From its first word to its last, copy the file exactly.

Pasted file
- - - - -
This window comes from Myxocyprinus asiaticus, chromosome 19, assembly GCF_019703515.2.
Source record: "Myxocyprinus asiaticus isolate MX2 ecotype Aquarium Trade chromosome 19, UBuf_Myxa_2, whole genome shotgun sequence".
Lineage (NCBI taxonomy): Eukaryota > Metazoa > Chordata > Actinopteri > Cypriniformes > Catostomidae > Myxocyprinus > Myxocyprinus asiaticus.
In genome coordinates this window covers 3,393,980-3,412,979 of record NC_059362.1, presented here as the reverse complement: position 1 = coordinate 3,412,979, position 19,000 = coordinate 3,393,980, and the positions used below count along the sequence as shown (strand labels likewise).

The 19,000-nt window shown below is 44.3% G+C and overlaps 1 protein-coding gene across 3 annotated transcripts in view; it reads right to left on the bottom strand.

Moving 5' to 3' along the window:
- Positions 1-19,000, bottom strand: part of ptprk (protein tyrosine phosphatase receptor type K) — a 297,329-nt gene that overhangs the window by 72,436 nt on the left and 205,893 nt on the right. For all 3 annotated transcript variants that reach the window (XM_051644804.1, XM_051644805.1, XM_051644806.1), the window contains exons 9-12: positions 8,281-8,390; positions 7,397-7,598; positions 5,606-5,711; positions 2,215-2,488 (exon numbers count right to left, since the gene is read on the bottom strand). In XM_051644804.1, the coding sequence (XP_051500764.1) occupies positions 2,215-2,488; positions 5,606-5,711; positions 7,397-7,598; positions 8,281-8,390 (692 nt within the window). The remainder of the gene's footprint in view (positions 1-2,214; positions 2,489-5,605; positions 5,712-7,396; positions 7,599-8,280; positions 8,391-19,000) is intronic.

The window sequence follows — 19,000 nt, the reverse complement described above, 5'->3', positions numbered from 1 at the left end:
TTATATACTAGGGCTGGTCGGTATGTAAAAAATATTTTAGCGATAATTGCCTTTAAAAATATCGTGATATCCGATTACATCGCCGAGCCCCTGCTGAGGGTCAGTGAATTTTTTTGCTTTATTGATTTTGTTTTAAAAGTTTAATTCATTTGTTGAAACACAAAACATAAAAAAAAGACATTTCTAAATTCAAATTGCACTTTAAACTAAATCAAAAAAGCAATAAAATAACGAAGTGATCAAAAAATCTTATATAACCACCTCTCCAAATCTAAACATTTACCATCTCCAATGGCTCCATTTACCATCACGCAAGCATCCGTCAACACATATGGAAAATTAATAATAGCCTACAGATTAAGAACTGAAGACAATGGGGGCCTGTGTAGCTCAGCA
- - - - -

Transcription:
This window comes from Myxocyprinus asiaticus, chromosome 19, assembly GCF_019703515.2.
Source record: "Myxocyprinus asiaticus isolate MX2 ecotype Aquarium Trade chromosome 19, UBuf_Myxa_2, whole genome shotgun sequence".
Lineage (NCBI taxonomy): Eukaryota > Metazoa > Chordata > Actinopteri > Cypriniformes > Catostomidae > Myxocyprinus > Myxocyprinus asiaticus.
In genome coordinates this window covers 3,393,980-3,412,979 of record NC_059362.1, presented here as the reverse complement: position 1 = coordinate 3,412,979, position 19,000 = coordinate 3,393,980, and the positions used below count along the sequence as shown (strand labels likewise).

The 19,000-nt window shown below is 44.3% G+C and overlaps 1 protein-coding gene across 3 annotated transcripts in view; it reads right to left on the bottom strand.

Moving 5' to 3' along the window:
- Positions 1-19,000, bottom strand: part of ptprk (protein tyrosine phosphatase receptor type K) — a 297,329-nt gene that overhangs the window by 72,436 nt on the left and 205,893 nt on the right. For all 3 annotated transcript variants that reach the window (XM_051644804.1, XM_051644805.1, XM_051644806.1), the window contains exons 9-12: positions 8,281-8,390; positions 7,397-7,598; positions 5,606-5,711; positions 2,215-2,488 (exon numbers count right to left, since the gene is read on the bottom strand). In XM_051644804.1, the coding sequence (XP_051500764.1) occupies positions 2,215-2,488; positions 5,606-5,711; positions 7,397-7,598; positions 8,281-8,390 (692 nt within the window). The remainder of the gene's footprint in view (positions 1-2,214; positions 2,489-5,605; positions 5,712-7,396; positions 7,599-8,280; positions 8,391-19,000) is intronic.

The window sequence follows — 19,000 nt, the reverse complement described above, 5'->3', positions numbered from 1 at the left end:
TTATATACTAGGGCTGGTCGGTATGTAAAAAATATTTTAGCGATAATTGCCTTTAAAAATATCGTGATATCCGATTACATCGCCGAGCCCCTGCTGAGGGTCAGTGAATTTTTTTGCTTTATTGATTTTGTTTTAAAAGTTTAATTCATTTGTTGAAACACAAAACATAAAAAAAAGACATTTCTAAATTCAAATTGCACTTTAAACTAAATCAAAAAAGCAATAAAATAACGAAGTGATCAAAAAATCTTATATAACCACCTCTCCAAATCTAAACATTTACCATCTCCAATGGCTCCATTTACCATCACGCAAGCATCCGTCAACACATATGGAAAATTAATAATAGCCTACAGATTAAGAACTGAAGACAATGGGGGCCTGTGTAGCTCAGCA